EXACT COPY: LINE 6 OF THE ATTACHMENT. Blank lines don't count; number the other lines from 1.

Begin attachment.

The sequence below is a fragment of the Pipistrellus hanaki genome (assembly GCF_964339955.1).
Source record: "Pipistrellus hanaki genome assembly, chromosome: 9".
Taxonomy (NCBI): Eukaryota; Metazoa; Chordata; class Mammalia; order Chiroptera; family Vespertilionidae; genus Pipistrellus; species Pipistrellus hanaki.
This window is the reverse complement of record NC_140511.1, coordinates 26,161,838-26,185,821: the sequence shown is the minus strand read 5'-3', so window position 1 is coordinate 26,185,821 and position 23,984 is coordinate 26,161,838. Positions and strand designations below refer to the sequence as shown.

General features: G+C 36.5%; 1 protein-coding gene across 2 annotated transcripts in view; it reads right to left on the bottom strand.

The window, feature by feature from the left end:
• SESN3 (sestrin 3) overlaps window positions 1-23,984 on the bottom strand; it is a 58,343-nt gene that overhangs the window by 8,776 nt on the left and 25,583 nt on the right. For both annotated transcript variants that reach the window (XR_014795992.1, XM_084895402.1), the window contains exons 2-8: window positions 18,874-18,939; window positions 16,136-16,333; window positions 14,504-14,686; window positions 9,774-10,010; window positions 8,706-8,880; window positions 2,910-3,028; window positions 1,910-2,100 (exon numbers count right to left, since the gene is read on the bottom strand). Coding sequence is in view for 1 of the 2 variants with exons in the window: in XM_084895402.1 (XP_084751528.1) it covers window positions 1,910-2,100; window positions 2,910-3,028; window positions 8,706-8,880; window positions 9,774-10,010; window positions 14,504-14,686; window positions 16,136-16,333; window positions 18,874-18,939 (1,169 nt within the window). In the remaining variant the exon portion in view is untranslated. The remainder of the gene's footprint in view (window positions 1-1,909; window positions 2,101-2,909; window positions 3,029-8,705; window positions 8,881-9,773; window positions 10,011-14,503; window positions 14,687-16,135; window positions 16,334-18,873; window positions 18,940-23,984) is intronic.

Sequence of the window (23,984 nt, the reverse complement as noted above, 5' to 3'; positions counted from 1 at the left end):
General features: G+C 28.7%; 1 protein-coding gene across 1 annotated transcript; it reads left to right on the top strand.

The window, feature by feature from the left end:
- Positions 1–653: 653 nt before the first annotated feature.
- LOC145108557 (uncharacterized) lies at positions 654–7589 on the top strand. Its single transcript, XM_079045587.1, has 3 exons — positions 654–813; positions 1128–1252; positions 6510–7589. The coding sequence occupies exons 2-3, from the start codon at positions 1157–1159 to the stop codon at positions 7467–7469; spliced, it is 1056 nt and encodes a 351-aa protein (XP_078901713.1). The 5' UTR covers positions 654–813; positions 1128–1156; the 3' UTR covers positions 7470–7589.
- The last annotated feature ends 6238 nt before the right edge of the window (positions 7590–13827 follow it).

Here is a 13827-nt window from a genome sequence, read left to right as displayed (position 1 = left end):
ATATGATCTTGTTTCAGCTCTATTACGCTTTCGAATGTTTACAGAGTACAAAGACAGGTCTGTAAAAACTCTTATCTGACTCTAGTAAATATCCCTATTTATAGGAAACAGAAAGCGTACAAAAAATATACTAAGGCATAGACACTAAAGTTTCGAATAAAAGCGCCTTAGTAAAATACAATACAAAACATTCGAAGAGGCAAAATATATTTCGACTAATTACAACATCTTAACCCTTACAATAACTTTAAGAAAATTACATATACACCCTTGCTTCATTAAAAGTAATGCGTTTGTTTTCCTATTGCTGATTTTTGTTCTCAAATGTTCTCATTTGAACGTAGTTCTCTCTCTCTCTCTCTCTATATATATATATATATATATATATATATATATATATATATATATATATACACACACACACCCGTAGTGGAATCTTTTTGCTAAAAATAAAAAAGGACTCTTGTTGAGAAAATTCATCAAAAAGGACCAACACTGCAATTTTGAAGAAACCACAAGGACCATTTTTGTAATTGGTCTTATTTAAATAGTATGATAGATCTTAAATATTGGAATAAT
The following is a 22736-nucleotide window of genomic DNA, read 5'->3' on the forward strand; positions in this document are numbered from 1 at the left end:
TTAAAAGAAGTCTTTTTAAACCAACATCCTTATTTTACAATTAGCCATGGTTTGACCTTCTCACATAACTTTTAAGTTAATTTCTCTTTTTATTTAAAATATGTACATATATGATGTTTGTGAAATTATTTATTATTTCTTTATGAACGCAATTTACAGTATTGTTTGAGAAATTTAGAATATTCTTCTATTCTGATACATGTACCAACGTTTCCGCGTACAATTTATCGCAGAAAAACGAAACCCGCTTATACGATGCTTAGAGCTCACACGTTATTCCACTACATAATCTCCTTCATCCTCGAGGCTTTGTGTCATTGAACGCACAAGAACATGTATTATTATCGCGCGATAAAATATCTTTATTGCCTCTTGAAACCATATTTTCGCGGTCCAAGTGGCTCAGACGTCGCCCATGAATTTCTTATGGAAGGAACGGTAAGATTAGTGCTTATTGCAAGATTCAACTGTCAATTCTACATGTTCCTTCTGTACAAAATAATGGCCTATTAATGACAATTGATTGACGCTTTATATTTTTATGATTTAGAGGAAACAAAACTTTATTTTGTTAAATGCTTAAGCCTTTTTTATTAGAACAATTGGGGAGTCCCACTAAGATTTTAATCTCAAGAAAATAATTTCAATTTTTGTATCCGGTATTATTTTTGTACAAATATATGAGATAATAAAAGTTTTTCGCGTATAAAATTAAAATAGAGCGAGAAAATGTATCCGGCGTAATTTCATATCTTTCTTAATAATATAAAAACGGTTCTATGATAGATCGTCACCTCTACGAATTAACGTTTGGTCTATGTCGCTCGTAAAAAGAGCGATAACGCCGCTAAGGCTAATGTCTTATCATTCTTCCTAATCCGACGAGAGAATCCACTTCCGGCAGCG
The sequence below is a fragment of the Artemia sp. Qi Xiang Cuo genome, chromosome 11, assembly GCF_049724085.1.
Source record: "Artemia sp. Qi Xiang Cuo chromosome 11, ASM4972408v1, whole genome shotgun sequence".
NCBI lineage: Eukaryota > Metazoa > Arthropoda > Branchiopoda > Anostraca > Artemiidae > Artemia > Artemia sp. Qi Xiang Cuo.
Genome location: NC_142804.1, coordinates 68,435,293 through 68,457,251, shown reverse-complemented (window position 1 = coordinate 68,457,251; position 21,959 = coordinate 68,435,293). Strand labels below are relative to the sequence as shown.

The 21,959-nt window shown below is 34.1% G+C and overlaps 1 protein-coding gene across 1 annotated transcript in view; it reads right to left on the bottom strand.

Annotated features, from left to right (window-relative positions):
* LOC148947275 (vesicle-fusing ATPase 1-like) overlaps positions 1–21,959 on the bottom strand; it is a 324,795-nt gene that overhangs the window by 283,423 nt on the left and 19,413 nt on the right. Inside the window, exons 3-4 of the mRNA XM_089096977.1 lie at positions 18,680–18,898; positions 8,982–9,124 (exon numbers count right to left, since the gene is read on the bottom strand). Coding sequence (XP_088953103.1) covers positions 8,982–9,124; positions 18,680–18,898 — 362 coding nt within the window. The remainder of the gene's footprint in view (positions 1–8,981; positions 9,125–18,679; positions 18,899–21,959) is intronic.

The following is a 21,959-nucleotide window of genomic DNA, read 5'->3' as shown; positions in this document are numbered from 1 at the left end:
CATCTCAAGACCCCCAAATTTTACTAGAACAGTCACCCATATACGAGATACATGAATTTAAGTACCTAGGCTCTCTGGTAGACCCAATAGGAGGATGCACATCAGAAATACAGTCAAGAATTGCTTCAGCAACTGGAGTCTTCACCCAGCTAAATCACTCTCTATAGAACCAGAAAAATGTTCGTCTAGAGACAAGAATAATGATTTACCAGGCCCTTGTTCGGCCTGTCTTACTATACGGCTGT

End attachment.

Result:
The window, feature by feature from the left end: